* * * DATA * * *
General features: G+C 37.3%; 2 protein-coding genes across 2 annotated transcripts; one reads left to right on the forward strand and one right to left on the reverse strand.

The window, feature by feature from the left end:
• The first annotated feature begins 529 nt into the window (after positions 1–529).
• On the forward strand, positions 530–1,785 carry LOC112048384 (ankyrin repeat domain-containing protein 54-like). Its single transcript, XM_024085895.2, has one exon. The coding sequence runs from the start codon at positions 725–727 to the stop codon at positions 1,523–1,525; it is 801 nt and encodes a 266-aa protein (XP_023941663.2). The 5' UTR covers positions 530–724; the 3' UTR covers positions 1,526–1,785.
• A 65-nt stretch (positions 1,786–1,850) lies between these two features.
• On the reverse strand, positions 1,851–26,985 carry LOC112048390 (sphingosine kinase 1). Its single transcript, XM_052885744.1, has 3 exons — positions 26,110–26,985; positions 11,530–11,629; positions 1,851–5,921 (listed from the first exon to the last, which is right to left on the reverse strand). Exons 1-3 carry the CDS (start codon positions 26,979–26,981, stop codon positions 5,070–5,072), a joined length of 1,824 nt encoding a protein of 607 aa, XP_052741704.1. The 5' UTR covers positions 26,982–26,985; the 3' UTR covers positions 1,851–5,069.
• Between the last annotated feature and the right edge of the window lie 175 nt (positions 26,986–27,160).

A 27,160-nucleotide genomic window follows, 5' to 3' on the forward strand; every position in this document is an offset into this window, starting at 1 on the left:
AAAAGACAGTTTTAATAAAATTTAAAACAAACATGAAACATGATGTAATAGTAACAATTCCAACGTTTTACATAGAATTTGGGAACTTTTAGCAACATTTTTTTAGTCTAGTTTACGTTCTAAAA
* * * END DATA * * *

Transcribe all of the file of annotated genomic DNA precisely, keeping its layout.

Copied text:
General features: G+C 37.3%; 2 protein-coding genes across 2 annotated transcripts; one reads left to right on the forward strand and one right to left on the reverse strand.

The window, feature by feature from the left end:
• The first annotated feature begins 529 nt into the window (after positions 1–529).
• On the forward strand, positions 530–1,785 carry LOC112048384 (ankyrin repeat domain-containing protein 54-like). Its single transcript, XM_024085895.2, has one exon. The coding sequence runs from the start codon at positions 725–727 to the stop codon at positions 1,523–1,525; it is 801 nt and encodes a 266-aa protein (XP_023941663.2). The 5' UTR covers positions 530–724; the 3' UTR covers positions 1,526–1,785.
• A 65-nt stretch (positions 1,786–1,850) lies between these two features.
• On the reverse strand, positions 1,851–26,985 carry LOC112048390 (sphingosine kinase 1). Its single transcript, XM_052885744.1, has 3 exons — positions 26,110–26,985; positions 11,530–11,629; positions 1,851–5,921 (listed from the first exon to the last, which is right to left on the reverse strand). Exons 1-3 carry the CDS (start codon positions 26,979–26,981, stop codon positions 5,070–5,072), a joined length of 1,824 nt encoding a protein of 607 aa, XP_052741704.1. The 5' UTR covers positions 26,982–26,985; the 3' UTR covers positions 1,851–5,069.
• Between the last annotated feature and the right edge of the window lie 175 nt (positions 26,986–27,160).

A 27,160-nucleotide genomic window follows, 5' to 3' on the forward strand; every position in this document is an offset into this window, starting at 1 on the left:
AAAAGACAGTTTTAATAAAATTTAAAACAAACATGAAACATGATGTAATAGTAACAATTCCAACGTTTTACATAGAATTTGGGAACTTTTAGCAACATTTTTTTAGTCTAGTTTACGTTCTAAAA